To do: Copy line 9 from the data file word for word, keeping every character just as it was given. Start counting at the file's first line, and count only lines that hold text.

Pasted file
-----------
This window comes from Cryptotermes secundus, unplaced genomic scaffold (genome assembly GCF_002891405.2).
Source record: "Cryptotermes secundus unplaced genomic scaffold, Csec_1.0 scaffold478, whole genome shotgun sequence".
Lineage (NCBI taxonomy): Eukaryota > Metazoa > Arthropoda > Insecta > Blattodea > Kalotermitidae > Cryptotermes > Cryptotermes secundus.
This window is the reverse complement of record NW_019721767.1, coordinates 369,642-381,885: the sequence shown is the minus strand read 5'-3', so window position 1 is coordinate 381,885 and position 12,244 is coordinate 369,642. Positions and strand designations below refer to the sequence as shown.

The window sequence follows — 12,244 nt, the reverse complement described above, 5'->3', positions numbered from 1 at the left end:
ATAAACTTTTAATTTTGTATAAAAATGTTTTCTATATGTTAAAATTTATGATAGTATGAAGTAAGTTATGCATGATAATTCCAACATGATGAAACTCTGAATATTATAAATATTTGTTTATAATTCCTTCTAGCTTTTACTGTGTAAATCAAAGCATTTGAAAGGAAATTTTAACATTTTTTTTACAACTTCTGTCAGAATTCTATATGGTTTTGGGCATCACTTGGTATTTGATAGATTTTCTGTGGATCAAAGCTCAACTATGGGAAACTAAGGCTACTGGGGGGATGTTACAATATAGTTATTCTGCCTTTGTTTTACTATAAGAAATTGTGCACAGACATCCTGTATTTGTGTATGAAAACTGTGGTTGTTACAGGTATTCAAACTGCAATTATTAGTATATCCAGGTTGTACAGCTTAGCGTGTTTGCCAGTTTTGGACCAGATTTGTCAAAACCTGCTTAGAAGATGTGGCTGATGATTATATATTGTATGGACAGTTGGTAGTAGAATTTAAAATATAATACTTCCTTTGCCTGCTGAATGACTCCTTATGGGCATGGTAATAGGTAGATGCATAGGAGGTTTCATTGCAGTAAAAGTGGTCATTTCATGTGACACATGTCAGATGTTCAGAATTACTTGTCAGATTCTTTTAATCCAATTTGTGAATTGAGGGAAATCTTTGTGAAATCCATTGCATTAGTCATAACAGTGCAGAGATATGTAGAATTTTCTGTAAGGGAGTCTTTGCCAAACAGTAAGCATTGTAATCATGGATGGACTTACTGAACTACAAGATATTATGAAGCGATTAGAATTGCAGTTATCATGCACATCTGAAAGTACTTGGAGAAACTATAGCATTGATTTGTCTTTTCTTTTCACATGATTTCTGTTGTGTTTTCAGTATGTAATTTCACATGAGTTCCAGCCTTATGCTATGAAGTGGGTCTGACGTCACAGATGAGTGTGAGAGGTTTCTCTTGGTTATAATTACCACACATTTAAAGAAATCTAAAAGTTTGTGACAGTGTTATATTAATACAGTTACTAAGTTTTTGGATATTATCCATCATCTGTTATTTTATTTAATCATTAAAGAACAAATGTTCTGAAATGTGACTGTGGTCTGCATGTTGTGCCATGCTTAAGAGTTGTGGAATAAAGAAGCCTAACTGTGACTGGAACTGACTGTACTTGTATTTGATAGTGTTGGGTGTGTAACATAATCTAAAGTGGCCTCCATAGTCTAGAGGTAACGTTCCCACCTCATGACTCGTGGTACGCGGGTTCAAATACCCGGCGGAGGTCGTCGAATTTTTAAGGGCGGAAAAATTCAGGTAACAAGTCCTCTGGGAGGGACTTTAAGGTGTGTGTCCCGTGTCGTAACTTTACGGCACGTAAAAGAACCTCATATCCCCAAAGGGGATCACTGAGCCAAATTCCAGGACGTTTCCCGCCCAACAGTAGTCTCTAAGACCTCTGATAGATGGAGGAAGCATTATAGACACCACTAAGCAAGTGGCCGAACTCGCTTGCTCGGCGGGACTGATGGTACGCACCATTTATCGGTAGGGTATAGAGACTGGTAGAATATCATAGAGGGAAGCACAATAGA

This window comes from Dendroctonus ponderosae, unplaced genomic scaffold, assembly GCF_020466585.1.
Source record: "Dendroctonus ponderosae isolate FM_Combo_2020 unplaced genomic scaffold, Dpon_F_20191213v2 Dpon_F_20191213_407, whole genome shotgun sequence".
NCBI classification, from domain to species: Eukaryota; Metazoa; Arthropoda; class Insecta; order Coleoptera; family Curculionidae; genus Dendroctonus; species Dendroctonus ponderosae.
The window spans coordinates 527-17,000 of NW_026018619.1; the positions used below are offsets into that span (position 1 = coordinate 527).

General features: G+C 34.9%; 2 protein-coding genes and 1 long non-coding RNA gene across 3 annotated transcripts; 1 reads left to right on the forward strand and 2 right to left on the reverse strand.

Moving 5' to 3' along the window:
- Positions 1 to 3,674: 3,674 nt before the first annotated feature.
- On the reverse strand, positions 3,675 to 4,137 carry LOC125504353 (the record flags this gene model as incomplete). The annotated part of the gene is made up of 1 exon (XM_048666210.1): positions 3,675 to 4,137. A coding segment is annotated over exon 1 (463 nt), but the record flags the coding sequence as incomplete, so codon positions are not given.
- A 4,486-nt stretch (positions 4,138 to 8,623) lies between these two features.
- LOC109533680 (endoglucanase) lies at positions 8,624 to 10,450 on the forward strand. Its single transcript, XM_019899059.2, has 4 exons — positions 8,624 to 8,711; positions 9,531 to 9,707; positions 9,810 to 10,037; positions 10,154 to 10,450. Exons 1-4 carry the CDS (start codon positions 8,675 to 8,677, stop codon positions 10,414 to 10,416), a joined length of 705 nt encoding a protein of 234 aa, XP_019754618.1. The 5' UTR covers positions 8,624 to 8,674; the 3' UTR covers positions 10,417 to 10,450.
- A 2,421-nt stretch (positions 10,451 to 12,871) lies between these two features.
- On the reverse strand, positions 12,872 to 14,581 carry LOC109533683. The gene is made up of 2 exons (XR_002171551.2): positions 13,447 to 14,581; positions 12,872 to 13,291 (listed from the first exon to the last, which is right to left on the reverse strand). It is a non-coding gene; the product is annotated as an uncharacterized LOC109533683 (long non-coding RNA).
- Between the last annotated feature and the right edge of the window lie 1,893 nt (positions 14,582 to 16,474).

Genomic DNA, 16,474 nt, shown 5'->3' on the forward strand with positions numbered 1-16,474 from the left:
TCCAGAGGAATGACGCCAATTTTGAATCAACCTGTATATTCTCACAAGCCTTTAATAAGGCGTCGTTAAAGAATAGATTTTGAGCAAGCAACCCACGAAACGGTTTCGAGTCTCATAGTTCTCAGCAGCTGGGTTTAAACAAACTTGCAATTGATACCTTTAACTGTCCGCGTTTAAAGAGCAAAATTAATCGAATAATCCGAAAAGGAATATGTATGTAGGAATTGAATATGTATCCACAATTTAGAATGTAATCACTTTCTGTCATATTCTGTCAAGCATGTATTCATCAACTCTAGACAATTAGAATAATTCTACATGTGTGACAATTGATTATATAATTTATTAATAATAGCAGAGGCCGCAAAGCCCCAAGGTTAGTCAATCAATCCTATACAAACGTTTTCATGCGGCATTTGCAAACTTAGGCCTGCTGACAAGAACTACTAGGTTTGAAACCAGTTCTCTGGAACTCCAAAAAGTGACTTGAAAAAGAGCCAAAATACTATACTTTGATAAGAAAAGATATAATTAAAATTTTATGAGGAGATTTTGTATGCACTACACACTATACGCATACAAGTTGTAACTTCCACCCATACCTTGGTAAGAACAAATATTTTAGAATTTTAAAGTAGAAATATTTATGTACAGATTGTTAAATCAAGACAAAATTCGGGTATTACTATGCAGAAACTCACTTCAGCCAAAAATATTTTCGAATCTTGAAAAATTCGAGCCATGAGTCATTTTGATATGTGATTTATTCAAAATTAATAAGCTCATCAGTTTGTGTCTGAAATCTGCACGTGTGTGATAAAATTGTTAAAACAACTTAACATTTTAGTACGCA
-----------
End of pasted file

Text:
NCBI classification, from domain to species: Eukaryota; Metazoa; Arthropoda; class Insecta; order Coleoptera; family Curculionidae; genus Dendroctonus; species Dendroctonus ponderosae.